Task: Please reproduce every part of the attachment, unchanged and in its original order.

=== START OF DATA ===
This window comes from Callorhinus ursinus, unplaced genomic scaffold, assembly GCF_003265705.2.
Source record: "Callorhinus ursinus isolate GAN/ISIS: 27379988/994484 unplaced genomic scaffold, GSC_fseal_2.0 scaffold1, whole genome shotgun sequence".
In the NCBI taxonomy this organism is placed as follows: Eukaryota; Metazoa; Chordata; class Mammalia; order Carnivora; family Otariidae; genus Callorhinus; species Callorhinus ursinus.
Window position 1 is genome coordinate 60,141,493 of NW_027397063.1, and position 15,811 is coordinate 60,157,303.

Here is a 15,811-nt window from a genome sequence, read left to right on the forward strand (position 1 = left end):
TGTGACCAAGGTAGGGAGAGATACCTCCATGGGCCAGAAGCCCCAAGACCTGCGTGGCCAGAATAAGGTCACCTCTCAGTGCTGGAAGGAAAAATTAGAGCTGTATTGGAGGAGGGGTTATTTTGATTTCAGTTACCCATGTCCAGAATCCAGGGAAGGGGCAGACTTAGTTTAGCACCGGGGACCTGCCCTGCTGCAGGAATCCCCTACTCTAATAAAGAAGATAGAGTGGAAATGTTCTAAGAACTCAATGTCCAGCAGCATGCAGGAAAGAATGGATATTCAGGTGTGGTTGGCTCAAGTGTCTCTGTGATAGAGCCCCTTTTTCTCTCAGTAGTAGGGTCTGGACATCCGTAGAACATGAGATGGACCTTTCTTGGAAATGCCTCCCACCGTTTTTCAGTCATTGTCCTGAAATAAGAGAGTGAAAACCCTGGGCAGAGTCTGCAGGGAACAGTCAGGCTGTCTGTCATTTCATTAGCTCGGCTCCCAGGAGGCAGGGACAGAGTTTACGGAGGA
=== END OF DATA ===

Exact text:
This window comes from Callorhinus ursinus, unplaced genomic scaffold, assembly GCF_003265705.2.
Source record: "Callorhinus ursinus isolate GAN/ISIS: 27379988/994484 unplaced genomic scaffold, GSC_fseal_2.0 scaffold1, whole genome shotgun sequence".
In the NCBI taxonomy this organism is placed as follows: Eukaryota; Metazoa; Chordata; class Mammalia; order Carnivora; family Otariidae; genus Callorhinus; species Callorhinus ursinus.
Window position 1 is genome coordinate 60,141,493 of NW_027397063.1, and position 15,811 is coordinate 60,157,303.

Here is a 15,811-nt window from a genome sequence, read left to right on the forward strand (position 1 = left end):
TGTGACCAAGGTAGGGAGAGATACCTCCATGGGCCAGAAGCCCCAAGACCTGCGTGGCCAGAATAAGGTCACCTCTCAGTGCTGGAAGGAAAAATTAGAGCTGTATTGGAGGAGGGGTTATTTTGATTTCAGTTACCCATGTCCAGAATCCAGGGAAGGGGCAGACTTAGTTTAGCACCGGGGACCTGCCCTGCTGCAGGAATCCCCTACTCTAATAAAGAAGATAGAGTGGAAATGTTCTAAGAACTCAATGTCCAGCAGCATGCAGGAAAGAATGGATATTCAGGTGTGGTTGGCTCAAGTGTCTCTGTGATAGAGCCCCTTTTTCTCTCAGTAGTAGGGTCTGGACATCCGTAGAACATGAGATGGACCTTTCTTGGAAATGCCTCCCACCGTTTTTCAGTCATTGTCCTGAAATAAGAGAGTGAAAACCCTGGGCAGAGTCTGCAGGGAACAGTCAGGCTGTCTGTCATTTCATTAGCTCGGCTCCCAGGAGGCAGGGACAGAGTTTACGGAGGA